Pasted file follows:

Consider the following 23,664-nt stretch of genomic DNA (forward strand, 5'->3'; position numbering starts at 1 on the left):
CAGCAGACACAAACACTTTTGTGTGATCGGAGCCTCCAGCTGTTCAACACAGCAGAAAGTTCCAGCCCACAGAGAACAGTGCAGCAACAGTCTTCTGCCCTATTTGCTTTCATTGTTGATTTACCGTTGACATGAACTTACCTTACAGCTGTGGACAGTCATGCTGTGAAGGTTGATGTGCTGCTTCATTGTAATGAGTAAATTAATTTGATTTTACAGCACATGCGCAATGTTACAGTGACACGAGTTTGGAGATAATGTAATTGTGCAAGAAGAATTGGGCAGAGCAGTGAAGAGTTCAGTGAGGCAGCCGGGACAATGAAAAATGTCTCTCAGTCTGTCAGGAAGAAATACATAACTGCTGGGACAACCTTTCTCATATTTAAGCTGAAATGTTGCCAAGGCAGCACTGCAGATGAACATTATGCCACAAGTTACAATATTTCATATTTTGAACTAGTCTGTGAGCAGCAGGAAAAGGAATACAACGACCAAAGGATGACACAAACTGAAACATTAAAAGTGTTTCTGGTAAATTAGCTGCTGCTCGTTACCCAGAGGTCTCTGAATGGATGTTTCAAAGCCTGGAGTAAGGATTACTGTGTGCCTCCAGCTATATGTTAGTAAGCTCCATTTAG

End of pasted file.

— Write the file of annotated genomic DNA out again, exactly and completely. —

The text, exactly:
Consider the following 23,664-nt stretch of genomic DNA (forward strand, 5'->3'; position numbering starts at 1 on the left):
CAGCAGACACAAACACTTTTGTGTGATCGGAGCCTCCAGCTGTTCAACACAGCAGAAAGTTCCAGCCCACAGAGAACAGTGCAGCAACAGTCTTCTGCCCTATTTGCTTTCATTGTTGATTTACCGTTGACATGAACTTACCTTACAGCTGTGGACAGTCATGCTGTGAAGGTTGATGTGCTGCTTCATTGTAATGAGTAAATTAATTTGATTTTACAGCACATGCGCAATGTTACAGTGACACGAGTTTGGAGATAATGTAATTGTGCAAGAAGAATTGGGCAGAGCAGTGAAGAGTTCAGTGAGGCAGCCGGGACAATGAAAAATGTCTCTCAGTCTGTCAGGAAGAAATACATAACTGCTGGGACAACCTTTCTCATATTTAAGCTGAAATGTTGCCAAGGCAGCACTGCAGATGAACATTATGCCACAAGTTACAATATTTCATATTTTGAACTAGTCTGTGAGCAGCAGGAAAAGGAATACAACGACCAAAGGATGACACAAACTGAAACATTAAAAGTGTTTCTGGTAAATTAGCTGCTGCTCGTTACCCAGAGGTCTCTGAATGGATGTTTCAAAGCCTGGAGTAAGGATTACTGTGTGCCTCCAGCTATATGTTAGTAAGCTCCATTTAG